How Do I Survive Unemployment?
How do I survive unemployment? It’s been two years since I lost my job. After exhausting every possibility in my search for work, I no longer have any hope that my situation will ever change. My wife has gone back to work, but her income isn’t enough to cover our bills even though we’ve trimmed expenses to the bare bone. To say I’m discouraged is a huge understatement. I actually feel like a complete loser. My wife tries to encourage me, but I don’t think she understands how this experience has devastated and demoralized me. Where can I turn for help?
Before offering any suggestions, we want to commend you on the courageous efforts you’re already making to meet the practical challenges of unemployment. You've been diligent to look for a new position. You’re taking steps to balance the budget. You’re cutting expenses to match your lowered income. That’s good. It’s obvious that you have a realistic head on your shoulders and a strong sense of accountability and responsibility. You also understand what it means to be committed to your family. Qualities like this will stand you in good stead in any crisis.
That leads to our first recommendation. You can take a giant step in the right direction by ridding yourself of the notion that you’re a “complete loser.” That idea is clearly groundless. It’s also working against you. So recognize it for what it is—an attack from the Accuser—and dump it as fast as you can. Then rebuild your self-image on the foundation of the courage and resolve you've been demonstrating over the past couple of years. Remember, the Lord is in charge and He has a plan for your life. If in His sovereign wisdom He has determined that this is a time for you not to work, accept it as a gift from His hand. Turn it into an opportunity to concentrate on other things.
Don’t misunderstand. We’re not trying to make light of the hardships you’re facing. It’s easy for us to say, “When life gives you lemons, make lemonade.” But we know very well that you’re in the middle of a truly awful situation right now. Job loss can be a serious blow to an individual’s sense of identity. This is especially true for men, who tend to define themselves in terms of their work. That’s not to mention the financial anxieties that come with the package. All of this can place a serious strain on a marriage. It weighs heavily on both partners. But it’s especially hard on the one who feels most responsible to “bring home the bacon.”
A word about your wife before we go any further. She sounds like a remarkable woman. Instead of blaming, berating, or browbeating, she’s helping you carry the burden. Not only is she working and contributing to the family’s financial needs. She’s also coming alongside you with words of encouragement. That’s something to be grateful for. A man in your position has no greater asset than the support of a faithful woman. You may be right when you say that she doesn't fully understand what you’re going through. But then how can she? She’s never been inside your mind or the mind of any other male of the species. That doesn't change the fact that she loves you and is obviously committed to stand beside you through thick and thin.
But you probably already know all this. What you really need from us are some practical tips. You want to know what you can do to survive when unemployment hits your household and rattles your marriage. We have several thoughts for you.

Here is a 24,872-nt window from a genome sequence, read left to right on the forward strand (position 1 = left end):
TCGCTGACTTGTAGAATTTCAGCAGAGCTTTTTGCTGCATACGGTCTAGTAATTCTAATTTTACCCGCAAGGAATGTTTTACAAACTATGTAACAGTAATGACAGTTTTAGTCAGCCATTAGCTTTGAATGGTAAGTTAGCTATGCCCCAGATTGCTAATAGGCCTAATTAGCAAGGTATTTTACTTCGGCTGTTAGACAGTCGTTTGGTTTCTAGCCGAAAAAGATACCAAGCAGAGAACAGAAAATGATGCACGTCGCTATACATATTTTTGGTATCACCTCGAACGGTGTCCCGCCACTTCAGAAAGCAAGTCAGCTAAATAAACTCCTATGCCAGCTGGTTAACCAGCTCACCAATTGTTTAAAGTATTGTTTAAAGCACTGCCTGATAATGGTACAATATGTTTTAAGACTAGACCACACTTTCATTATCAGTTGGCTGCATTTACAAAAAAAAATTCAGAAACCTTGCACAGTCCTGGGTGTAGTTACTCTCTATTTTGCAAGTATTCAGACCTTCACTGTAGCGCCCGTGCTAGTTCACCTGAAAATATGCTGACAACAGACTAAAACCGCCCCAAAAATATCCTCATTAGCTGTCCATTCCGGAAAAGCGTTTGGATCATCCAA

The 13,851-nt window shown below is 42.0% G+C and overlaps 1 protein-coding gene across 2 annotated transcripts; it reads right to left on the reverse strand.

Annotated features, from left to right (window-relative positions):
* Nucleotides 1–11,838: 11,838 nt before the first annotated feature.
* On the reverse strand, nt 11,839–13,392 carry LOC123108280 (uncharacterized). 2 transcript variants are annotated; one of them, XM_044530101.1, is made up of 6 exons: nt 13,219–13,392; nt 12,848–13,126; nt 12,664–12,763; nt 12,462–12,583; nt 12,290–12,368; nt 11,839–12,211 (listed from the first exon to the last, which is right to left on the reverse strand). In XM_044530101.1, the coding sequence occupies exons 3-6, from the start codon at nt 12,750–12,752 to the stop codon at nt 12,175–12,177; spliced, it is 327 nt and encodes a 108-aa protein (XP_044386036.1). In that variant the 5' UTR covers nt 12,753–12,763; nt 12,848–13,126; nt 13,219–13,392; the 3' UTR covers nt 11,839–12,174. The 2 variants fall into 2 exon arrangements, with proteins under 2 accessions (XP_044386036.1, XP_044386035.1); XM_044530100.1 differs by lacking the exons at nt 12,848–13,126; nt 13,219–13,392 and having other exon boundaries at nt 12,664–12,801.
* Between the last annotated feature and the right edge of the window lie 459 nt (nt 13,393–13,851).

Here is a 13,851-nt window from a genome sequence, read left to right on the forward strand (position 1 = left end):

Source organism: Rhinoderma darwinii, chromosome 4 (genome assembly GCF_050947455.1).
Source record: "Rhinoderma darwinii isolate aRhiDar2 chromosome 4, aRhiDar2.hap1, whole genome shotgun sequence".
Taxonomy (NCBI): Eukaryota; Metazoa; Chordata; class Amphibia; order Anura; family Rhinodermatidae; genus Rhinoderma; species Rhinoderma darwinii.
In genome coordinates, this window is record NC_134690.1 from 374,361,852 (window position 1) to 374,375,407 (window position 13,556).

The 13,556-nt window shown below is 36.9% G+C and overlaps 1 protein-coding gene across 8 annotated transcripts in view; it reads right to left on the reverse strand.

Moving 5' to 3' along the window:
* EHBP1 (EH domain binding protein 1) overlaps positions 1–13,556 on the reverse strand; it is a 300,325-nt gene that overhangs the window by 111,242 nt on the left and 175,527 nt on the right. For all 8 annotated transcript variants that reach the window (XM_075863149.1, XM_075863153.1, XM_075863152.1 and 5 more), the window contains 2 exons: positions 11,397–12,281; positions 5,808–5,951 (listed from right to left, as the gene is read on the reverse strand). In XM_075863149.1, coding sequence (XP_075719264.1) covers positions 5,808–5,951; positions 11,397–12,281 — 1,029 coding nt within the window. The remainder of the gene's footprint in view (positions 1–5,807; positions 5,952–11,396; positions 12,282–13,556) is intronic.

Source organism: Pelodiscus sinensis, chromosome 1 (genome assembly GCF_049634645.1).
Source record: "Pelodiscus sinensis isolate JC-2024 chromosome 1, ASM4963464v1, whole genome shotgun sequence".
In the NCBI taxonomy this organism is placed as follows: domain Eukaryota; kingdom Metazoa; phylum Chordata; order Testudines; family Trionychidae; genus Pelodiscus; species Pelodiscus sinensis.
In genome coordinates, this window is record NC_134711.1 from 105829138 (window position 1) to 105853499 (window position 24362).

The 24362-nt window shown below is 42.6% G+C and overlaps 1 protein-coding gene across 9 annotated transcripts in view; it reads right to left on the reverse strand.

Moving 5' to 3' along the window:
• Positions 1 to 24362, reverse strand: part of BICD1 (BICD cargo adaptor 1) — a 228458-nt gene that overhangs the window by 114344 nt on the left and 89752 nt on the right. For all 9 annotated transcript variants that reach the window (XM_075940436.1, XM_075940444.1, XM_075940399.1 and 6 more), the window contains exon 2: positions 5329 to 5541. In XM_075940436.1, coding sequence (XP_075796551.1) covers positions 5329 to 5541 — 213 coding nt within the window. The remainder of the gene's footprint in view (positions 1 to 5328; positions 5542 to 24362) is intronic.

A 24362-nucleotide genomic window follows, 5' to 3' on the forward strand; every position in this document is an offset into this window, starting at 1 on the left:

First, don’t give up on your attempts to get back into job market. Yes, it’s discouraging. But you need to have the attitude that finding work is now your full-time occupation. Try to land a position you can get enthused about. If that’s not available take anything that will provide your family with a living wage. You can work on longer-term career goals on the side.
Second, though moving away from your support system may sound scary, don’t rule out the possibility of relocating. Here again, the principle is to be humble, diligent, and disciplined enough to take whatever you can get until something better presents itself. If you have to move, you can look at it as a fresh start. It will give you and your wife an opportunity to nurture your couple relationship away from the demands of family and friends.
Third, get moving, keep active, and stay productive. Work on the honey-do list. Volunteer at church or in the community (volunteering can lead to job opportunities). Take classes at the community college. Do anything rather than sit on the couch. You may also want to think about getting some career counseling. You might end up discovering that you’re perfectly suited for a job you never thought you’d be able to do. Whatever you do, it’s important to get out of the house and change your surroundings on a regular basis. Do this even if it means nothing more than taking a walk or spending a morning at the coffee shop. Idleness, isolation, tedium, and the feeling of being trapped inside four walls will only feed depression.
One last suggestion. Through it all, try to hold on to hope. More to the point, remember that your hope is in the Lord and not in the expectation of someday landing a job. He has promised to be your Leader, Guide, Sustainer, and Provider in every situation. External circumstances can never change that. As the prophet Habakkuk expressed it,
Though the fig tree may not blossom, nor fruit be on the vines;
Though the labor of the olive may fail,
And the fields yield no food;
Though the flock may be cut off from the fold,
And there be no herd in the stalls—
Yet I will rejoice in the Lord,,
I will joy in the God of my salvation.
The Lord God is my strength;
He will make my feet like deer’s feet,
And He will make me walk on my high hills.
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